I would have loved to devote my life to fiction and I always admired those writers who woke before dawn to knock off five thousand words before getting a nutritious breakfast on the table for their children and heading to work. I don’t have that sort of stamina. I had a husband and children and turns out there is a shelf life on that time. Parents also needed tending. Friends needed a friend. I wanted to take vacations at the beach and save for retirement. I had a room of my own and carved out time to write, but never enough time. Or was it determination? Courage?

Time is on your side whatever the obstacles in your path, as long as you don’t let the calendar undermine your resolve.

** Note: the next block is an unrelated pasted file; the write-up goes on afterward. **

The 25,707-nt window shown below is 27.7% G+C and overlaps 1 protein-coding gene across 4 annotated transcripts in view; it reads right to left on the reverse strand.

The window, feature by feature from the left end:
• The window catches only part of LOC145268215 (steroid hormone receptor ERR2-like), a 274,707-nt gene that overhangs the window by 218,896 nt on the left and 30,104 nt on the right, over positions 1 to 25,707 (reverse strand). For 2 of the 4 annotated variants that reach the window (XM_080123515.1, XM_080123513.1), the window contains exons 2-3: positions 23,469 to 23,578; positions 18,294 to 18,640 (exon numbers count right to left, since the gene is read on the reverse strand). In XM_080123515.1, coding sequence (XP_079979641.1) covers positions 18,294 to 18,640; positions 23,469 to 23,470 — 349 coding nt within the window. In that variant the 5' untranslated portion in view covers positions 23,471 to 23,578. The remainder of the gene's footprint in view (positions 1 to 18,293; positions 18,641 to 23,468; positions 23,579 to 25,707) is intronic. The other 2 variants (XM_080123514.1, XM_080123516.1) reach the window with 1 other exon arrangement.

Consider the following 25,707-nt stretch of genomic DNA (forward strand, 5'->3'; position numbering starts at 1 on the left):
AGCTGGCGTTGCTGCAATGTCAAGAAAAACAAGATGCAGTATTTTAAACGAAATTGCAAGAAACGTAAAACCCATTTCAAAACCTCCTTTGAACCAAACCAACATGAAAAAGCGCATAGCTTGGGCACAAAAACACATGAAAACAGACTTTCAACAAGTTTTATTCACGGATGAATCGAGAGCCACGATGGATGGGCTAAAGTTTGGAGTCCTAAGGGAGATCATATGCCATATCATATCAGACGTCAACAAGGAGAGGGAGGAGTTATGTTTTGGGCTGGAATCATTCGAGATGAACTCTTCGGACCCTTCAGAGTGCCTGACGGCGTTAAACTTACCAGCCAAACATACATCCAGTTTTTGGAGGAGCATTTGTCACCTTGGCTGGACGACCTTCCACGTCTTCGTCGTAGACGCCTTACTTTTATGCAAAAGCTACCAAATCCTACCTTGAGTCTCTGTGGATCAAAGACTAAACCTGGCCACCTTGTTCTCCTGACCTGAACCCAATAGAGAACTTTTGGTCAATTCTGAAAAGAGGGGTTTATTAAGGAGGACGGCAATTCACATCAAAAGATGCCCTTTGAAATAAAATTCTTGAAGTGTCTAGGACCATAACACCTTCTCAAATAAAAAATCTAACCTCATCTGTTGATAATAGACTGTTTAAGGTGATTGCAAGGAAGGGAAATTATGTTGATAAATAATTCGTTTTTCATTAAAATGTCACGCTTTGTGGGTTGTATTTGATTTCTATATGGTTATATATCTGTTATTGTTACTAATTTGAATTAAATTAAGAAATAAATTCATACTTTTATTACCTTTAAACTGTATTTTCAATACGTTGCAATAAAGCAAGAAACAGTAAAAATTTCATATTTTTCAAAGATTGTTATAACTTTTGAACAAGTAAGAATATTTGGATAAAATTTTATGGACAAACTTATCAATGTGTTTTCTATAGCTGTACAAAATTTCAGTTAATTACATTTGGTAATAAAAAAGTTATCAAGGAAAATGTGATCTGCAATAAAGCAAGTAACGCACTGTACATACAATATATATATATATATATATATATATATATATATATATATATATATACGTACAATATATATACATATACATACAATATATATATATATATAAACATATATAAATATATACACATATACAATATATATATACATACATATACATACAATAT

I still make a living as a journalist and marketing writer, so I split my days. Mornings, I craft articles, book reviews, newsletters, brochures or grants. I work at home, the kids grown, husband gone. No distractions. However writing, as you know, is a lonely job, so in the afternoons, I write fiction at a café. I like the sense of camaraderie there, even if I rarely lift my eyes from the screen. With a change of scene I also change my voice from the expository to the novelist. Sometimes I use people at the next table for character sketches; sometimes I borrow snippets of conversation. Sometimes I read, which is never wasted time because I truly believe you cannot be a great writer unless you read great writers.